The most common forms of software are produced by the retail software industry and protected by copyright through licensing agreements. This approach means that all rights regarding the software are reserved by the software publisher and only a very limited set of well-defined rights given to the user.
These rights are typically accepted by the user through the so-called 'click-wrap licence' encountered at the start of installation process. Copying, modifying or distributing copyrighted software is illegal.
There are a number of other forms of software that may be encountered, each with its own form of user licensing.
Copyrighted software provided to users on a trial basis, typically as a download from the internet and often with limited functionality. The objective is to give potential buyers the opportunity to try the program before purchasing a license for the full version of the software. The software can be given to other potential users but cannot be sold.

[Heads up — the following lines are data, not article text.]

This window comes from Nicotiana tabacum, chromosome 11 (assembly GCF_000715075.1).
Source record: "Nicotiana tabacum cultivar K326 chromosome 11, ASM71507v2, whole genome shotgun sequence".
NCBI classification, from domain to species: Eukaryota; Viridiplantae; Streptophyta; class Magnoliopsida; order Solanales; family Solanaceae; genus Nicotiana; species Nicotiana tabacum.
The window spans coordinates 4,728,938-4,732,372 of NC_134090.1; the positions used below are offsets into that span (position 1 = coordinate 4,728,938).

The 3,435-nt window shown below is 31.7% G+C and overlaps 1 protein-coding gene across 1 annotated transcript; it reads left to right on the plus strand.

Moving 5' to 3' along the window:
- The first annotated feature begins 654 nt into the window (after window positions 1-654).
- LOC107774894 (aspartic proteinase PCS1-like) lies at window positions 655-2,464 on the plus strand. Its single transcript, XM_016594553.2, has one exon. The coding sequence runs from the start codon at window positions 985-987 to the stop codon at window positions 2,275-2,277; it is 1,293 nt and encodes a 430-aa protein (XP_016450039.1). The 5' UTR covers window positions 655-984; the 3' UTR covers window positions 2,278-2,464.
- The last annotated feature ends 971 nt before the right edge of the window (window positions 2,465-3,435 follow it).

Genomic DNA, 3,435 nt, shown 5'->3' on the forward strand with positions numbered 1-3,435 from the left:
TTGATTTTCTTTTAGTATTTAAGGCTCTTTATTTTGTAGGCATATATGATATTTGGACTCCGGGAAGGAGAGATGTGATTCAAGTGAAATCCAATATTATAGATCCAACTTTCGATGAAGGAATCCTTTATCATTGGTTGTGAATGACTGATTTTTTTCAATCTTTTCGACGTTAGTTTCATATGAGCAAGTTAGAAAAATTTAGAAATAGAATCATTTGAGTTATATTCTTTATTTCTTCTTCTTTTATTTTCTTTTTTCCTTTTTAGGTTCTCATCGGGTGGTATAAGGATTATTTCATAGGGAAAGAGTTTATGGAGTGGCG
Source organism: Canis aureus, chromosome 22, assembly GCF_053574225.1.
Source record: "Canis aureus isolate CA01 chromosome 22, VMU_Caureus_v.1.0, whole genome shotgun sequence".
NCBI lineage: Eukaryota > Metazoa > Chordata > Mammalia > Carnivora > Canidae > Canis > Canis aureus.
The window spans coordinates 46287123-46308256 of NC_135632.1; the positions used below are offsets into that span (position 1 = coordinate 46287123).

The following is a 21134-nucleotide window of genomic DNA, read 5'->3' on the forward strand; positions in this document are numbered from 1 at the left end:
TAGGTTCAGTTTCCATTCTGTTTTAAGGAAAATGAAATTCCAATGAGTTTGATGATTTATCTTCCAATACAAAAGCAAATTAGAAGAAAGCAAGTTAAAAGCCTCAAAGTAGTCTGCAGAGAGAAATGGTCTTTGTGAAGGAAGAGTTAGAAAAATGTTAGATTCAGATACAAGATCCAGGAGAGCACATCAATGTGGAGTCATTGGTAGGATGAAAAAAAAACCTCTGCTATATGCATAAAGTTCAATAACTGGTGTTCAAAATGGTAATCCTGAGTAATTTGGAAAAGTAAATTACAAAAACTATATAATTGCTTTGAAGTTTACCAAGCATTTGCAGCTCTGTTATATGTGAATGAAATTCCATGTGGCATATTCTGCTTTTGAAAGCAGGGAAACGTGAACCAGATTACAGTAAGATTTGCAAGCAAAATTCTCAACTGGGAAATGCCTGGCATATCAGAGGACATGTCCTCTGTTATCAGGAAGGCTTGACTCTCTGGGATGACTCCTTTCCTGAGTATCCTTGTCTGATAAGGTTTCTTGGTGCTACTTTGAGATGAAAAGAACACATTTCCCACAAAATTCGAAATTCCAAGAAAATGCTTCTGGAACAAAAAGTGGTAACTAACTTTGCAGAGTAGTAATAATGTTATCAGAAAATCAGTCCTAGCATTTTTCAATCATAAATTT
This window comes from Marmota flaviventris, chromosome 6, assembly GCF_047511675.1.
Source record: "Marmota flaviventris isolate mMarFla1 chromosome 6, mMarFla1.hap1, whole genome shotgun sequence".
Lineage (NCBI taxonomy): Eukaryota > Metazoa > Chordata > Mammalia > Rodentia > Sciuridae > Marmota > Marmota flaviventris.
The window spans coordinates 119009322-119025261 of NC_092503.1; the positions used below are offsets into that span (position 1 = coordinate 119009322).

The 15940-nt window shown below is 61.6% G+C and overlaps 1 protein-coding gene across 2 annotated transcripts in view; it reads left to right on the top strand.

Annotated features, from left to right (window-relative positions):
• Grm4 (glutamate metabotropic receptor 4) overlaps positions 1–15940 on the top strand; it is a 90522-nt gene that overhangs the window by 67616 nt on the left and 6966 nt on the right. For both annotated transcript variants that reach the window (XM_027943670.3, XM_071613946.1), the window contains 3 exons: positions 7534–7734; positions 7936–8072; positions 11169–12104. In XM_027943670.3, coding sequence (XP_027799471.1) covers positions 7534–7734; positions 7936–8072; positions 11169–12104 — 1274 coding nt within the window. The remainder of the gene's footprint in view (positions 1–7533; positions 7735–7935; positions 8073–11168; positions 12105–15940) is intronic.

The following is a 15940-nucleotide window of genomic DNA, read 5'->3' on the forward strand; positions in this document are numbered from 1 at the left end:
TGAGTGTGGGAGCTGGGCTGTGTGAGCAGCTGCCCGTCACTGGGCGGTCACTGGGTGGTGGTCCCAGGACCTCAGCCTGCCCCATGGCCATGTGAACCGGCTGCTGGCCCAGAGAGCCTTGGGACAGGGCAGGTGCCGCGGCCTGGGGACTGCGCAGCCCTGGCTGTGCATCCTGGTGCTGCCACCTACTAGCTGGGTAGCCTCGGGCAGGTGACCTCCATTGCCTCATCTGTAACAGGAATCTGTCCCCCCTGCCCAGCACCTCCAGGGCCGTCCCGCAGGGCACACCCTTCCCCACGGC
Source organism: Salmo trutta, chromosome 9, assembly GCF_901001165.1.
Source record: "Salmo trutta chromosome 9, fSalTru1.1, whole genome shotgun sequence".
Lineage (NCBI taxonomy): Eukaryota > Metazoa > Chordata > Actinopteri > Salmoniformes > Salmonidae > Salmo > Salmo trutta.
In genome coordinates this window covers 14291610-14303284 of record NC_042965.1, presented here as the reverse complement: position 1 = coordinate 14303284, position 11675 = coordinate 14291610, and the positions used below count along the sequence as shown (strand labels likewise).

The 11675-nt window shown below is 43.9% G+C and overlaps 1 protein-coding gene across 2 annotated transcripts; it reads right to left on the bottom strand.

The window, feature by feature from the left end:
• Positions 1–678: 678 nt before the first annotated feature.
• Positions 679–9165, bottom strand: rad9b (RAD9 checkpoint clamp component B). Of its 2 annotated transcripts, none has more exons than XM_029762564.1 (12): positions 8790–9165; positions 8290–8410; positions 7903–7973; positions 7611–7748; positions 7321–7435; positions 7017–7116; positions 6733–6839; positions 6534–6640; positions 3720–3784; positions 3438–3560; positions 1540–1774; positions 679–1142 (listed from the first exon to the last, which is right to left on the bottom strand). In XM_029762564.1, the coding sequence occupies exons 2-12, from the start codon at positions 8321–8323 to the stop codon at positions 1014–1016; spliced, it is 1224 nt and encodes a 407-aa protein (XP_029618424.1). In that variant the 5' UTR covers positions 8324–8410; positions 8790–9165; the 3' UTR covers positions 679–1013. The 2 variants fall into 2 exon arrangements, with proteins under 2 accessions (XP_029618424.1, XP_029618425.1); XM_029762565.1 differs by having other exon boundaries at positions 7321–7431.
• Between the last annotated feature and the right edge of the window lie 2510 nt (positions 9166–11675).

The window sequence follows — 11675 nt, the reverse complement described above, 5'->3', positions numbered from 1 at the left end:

Fully-functional software that is available at no cost but which through a licence places restrictions on the type of use including personal, individual, non-profit, non-commercial, academic or commercial use or any combination of these.
Software that can be copied, distributed and resold but cannot be newly-copyrighted.
In terms of the Code of Ethics and a Technology Professional's approach to software use, it should be remembered that:
- ...members shall conduct themselves with fairness, courtesy and good faith towards clients, colleagues and others, give credit where it is due and accept, as well as give, honest and fair professional comment.